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P. M. Barrett and E.J. Topol. Pharm-Econogenomics: A New Appraisal. Clin Chem 2013;59:592-594.
Dr. Eric Topol is Director of the Scripps Translational Science Institute and Chief Academic Officer at Scripps Health in La Jolla, California.
This is a podcast from Clinical Chemistry, sponsored by the Department of Laboratory Medicine at Boston Children’s Hospital. I am Bob Barrett.
Genomic research has been widely expected to transform medicine, but progress is not as rapid as some have expected. In the April 2013 issue of Clinical Chemistry, Ramy Arnaout and his colleagues published a paper regarding the cost and the pace of advances in pharmacogenomics. Accompanying that paper was an editorial by Paddy Barrett and Eric Topol. Dr. Topol is Director of the Scripps Translational Science Institute and Chief Academic Officer at Scripps Health in La Jolla, California. He is our guest in today's podcast.
Dr. Topol, pharmacogenomics is thought to offer improvements in drug development and utilization. Is it appropriate to ask the question as to whether this approach will be cost-effective as was done in the recent paper in Clinical Chemistry?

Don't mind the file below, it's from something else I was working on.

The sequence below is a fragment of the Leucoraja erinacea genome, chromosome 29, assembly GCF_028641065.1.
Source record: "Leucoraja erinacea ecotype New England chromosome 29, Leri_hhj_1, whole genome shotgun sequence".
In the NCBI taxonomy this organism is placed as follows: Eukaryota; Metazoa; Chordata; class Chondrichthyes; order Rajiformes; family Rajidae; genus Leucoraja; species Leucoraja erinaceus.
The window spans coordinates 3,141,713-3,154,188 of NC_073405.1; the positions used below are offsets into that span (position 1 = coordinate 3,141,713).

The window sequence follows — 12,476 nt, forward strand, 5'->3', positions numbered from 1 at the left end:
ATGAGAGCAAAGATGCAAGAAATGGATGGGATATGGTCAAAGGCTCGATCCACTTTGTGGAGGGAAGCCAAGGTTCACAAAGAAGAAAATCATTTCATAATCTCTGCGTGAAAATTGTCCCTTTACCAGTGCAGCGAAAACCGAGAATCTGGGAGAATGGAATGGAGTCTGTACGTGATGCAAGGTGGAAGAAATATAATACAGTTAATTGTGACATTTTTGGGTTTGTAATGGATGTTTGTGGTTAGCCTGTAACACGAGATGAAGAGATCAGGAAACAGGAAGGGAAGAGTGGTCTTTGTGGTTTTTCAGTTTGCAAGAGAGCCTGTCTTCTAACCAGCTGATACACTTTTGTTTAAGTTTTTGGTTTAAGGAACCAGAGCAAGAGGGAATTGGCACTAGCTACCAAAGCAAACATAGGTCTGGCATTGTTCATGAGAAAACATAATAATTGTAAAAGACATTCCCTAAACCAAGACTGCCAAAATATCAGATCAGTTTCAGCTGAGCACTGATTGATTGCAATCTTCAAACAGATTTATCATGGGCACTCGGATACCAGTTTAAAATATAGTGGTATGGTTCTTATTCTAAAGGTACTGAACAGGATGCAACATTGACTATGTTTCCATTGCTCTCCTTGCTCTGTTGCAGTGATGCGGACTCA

It's not only appropriate to ask the question, it will be inappropriate not to ask it, that is, this is a vital way to make for precision medicine going forward, to avoid major side-effects, the way new drug should be developed, and certainly the way common drugs are out there in medical practice.
Doctor, hasn’t the question of cost-effectiveness been asked previously with respect to other prescription medication such as Warfarin?
Right, the Warfarin model is one that has led to some serious questioning as to whether DNA interactions with drugs are going to make it into the real world. The problem with the Warfarin story were two-fold; one, is that the cost for doing the two gene variants in the Vitamin K receptor and the Cytochrome that's implicated in metabolism of Warfarin, the cost was too high, and the turnaround was too long.
And so, by the time people would get the results back to predict what dose of Warfarin, it would not only take days but they already would have reached steady state for their blood thinning, INR, and it would have been very expensive. So that just doesn’t work. We need to get to point of care inexpensive genotyping, because there is rich data for the use of drugs when we have DNA information for each individual.
We read almost daily about dramatic decreases in the costs of whole genome and exome sequencing. With such rapid changes, how will that affect the whole question of cost- effectiveness estimates?
Well, the whole genome sequencing you can envision someday where most people have this done, and all of their pharmacogenomic interactions are known before they even have a prescription written for them. They would know the dose; they would know the drugs that would induce serious side-effects. That's the dream for the future.
What we need to use whole genome sequencing and exome sequencing today, is for the drugs that are in common use or are being developed to find the specific interactions which have not yet been charted, they haven't been explored even, and that's mainly because the life science industry, Big Pharma, hasn’t been interested in pursuing this whole area.